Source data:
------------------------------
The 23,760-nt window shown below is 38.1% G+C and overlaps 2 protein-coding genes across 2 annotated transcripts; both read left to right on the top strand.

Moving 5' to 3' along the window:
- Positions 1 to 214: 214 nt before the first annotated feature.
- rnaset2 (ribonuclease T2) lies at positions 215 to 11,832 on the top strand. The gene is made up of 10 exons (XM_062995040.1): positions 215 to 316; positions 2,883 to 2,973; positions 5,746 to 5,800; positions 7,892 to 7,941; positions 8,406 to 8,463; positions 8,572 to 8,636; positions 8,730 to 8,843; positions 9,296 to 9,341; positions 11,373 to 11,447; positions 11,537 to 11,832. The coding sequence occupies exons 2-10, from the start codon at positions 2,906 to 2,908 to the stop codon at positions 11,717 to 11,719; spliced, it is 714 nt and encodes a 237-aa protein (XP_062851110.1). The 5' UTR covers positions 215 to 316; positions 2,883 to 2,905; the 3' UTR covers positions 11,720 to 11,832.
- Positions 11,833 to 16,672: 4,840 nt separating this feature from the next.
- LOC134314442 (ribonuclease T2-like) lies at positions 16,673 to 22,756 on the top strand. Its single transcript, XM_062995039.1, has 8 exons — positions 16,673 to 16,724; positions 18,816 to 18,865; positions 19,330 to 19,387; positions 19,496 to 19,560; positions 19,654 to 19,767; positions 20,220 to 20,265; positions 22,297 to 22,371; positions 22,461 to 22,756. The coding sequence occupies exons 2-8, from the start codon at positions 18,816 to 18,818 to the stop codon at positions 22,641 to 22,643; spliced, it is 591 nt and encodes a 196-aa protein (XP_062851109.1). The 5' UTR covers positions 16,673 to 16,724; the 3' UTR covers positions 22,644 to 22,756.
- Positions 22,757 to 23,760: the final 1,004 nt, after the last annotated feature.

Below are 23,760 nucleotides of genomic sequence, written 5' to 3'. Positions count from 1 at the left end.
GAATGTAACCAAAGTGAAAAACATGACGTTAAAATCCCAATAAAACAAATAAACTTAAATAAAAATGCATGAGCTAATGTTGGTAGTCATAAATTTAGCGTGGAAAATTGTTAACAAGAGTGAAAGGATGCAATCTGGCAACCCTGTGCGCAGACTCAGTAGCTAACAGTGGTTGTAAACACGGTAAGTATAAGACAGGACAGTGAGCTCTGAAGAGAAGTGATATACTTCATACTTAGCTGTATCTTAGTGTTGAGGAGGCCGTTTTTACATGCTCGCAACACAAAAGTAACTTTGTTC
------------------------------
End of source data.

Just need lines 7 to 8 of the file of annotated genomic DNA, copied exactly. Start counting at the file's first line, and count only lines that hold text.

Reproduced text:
- Positions 22,757 to 23,760: the final 1,004 nt, after the last annotated feature.

Below are 23,760 nucleotides of genomic sequence, written 5' to 3'. Positions count from 1 at the left end.